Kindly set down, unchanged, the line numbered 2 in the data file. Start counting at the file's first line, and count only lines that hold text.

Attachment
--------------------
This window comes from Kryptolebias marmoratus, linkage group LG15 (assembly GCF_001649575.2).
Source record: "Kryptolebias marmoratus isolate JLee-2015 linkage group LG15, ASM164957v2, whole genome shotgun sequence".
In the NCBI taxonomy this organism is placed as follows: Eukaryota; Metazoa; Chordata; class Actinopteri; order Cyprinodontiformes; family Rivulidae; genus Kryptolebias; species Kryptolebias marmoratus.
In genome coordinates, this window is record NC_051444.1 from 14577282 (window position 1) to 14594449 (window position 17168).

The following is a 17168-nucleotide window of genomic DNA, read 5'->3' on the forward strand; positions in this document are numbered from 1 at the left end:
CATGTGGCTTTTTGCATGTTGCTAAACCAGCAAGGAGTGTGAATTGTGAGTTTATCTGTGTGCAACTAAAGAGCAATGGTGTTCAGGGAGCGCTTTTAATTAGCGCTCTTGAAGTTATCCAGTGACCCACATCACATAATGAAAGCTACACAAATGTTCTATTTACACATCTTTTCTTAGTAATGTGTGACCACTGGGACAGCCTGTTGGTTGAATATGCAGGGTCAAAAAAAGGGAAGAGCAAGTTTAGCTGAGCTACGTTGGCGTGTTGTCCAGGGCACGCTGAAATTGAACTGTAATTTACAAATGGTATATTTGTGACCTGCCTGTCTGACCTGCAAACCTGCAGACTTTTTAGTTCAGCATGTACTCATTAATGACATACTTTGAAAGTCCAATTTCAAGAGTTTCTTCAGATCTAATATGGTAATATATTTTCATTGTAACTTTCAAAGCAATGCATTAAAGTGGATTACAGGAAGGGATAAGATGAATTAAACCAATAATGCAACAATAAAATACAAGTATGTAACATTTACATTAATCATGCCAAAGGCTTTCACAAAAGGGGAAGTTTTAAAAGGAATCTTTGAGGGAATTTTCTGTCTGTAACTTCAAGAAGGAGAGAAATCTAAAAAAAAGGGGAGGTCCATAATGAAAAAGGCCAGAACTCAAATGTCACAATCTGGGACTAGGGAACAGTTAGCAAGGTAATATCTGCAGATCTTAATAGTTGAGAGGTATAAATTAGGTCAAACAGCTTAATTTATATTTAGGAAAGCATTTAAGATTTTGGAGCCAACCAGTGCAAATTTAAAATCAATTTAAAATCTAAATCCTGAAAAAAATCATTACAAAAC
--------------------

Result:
Source record: "Kryptolebias marmoratus isolate JLee-2015 linkage group LG15, ASM164957v2, whole genome shotgun sequence".